The other day, as I was watching the wildlife documentary on the Discovery channel, I saw the team of researchers in the program, using the Night Vision camera and goggles. They were able to capture the activities of the animals and locate each other, even in the dark moonless night. If you’ve ever been Intrigued on how these work, here is the working demystified.
The Spectra of Light
Before understanding the working of the Night Vision Goggles we should know a little about the light spectrum. What we see and perceive with our naked eyes is just a little portion of the light spectra, rightfully called, the visible spectrum. Light has other components too, namely Ultraviolet and Infrared spectrum.
The infrared portion has a wavelength less than 700nm-1mm.
Visible light falls in the wavelength range 400-700nm
Ultraviolet light lies in the range 100-400nm
The Night Vision Devices (NVDs) use the infrared light to make things visible.
Infrared light It is the light having a wavelength greater than that of the red end of the visible light spectrum but less than that of microwaves. Infrared radiation has a wavelength from 700 nm to 1 mm and is emitted particularly by heated objects. It is invisible to human eyes, but people can feel it as heat. The infrared light can be split into further 3 categories –
i. Near infrared, ii. Mid-infrared and iii. Thermal infrared
Amongst the three, the thermal-IR is unique as it is emitted by an object instead of reflected off from it. The activities at the atomic level allow the object to emit the infrared light which is captured by the NVDs
Almost everything consumes or uses energy. Energy consumption by the atoms causes the electron to move to higher energy levels, which then eventually come back to the ground state. In doing so it releases a photon- a particle of light. These photons are usually fired off in the thermal-infrared spectrum. The hotter the object, the shorter wavelength will be of the photon it releases. It is this thermal radiation given off by the object, which is captured and processed by the NVDs.
The Night Vision camera/Goggles make everything visible even in the dark using these technologies
i. Thermal imaging – As explained earlier the NVDs use the infrared radiation emitted by the object. The heat emitted by the objects is captured. Hotter objects, such as warm bodies of animals or humans, emit more of this light while the cooler objects like trees or buildings emit leseer light. Therefore, the warmer bodies are easily detectable.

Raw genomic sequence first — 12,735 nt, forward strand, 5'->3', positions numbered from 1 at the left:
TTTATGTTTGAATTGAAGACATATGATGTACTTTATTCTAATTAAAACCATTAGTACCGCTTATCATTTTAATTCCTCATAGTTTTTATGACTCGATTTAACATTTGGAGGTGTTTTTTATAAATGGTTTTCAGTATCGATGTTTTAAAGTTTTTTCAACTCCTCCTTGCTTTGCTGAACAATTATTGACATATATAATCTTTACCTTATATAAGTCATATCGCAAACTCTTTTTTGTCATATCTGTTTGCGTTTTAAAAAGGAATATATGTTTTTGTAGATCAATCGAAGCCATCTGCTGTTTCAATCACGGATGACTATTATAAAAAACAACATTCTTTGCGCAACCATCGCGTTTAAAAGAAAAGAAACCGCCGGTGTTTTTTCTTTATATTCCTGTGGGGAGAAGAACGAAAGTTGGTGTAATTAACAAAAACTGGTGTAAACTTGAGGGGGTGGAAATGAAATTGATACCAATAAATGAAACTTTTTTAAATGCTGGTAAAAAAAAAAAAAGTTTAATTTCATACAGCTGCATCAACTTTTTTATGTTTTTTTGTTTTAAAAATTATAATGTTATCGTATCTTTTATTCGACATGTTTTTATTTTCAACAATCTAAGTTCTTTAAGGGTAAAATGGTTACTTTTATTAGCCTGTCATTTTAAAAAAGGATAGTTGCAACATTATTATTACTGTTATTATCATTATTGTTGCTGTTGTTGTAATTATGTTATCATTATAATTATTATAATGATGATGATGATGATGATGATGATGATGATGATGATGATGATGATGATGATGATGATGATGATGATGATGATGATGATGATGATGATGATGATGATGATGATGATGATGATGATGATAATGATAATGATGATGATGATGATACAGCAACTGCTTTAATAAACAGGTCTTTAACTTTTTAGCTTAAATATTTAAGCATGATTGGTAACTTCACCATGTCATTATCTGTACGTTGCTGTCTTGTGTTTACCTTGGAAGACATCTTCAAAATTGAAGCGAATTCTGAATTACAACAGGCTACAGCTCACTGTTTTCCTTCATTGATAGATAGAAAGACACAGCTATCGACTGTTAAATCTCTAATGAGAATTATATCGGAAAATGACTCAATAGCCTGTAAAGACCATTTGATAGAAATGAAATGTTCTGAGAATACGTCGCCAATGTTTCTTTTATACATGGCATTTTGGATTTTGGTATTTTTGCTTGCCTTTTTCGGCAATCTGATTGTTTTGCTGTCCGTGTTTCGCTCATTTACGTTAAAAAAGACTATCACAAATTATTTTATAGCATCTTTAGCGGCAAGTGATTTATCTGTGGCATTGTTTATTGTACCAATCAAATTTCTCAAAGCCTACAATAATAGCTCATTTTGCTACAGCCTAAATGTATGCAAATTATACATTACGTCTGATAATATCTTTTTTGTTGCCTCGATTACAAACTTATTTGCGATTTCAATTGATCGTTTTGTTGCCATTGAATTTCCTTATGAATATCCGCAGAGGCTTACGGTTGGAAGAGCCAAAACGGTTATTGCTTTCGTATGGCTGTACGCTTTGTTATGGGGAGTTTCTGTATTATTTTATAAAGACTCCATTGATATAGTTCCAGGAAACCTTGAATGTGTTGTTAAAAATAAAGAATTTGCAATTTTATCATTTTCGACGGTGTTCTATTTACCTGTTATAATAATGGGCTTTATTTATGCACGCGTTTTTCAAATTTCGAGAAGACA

ii. Image Enhancement – By this, we mean that the camera/goggles use the tiny amount of light present and enhance or amplify it to the point that we can perceive the image, which would otherwise have been invisible to the eyes.
1. The low amount of light enters the lens of the NVD. The light that is made up of photons enters the goggles and strikes the sensitive plate called photocathode. This photocathode converts the photons into electrons.
2. These electrons then move to the photomultiplier that is a kind of photoelectric cell. One electron is amplified or converted into many electrons by a factor of thousands through the use of a micro channel plate (MCP). An MCP is a tiny glass disc that has millions of microscopic holes (microchannels) in it, made using fiber-optic technology. The MCP is contained in a vacuum and has metal electrodes on either side of the disc. As electrons pass through the microchannels and therefore creating a cascade effect called cascaded secondary emission which is responsible for the multiplication of electrons. Basically, the original electrons collide with the side of the channel, exciting atoms and causing other electrons to be released. These new electrons also collide with other atoms.
3. A large number of electrons from the photomultiplier hit the phosphor screen and as a result create tiny flashes of light same as what happens in a television. These electrons maintain their position in relation to the channel they passed through, which provides a perfect image since the electrons stay in the same alignment as the original photons. The energy of the electrons causes the phosphors to reach an excited state and release photons. These phosphors create the green image on the screen that characterizes the night vision.
4. The green phosphor image is viewed through another lens, called the ocular lens, which allows you to magnify and focus the image. The NVD may be connected to an electronic display, such as a monitor, or the image may be viewed directly through the ocular lens. Because of the amplified or a large number of electrons than the number of photons what originally entered the goggles, the screen makes a much brighter version of the original scene. The screen collects the emitted electrons and converts them into visible light. The image is always monochromatic and the color is given by the type of the phosphorus used to coat the screen.
The phosphors on their screens are deliberately chosen to make green pictures because our eyes are more sensitive to green light. Green light is easier to look at rather than the black and white images. Hence, the eerie green glow.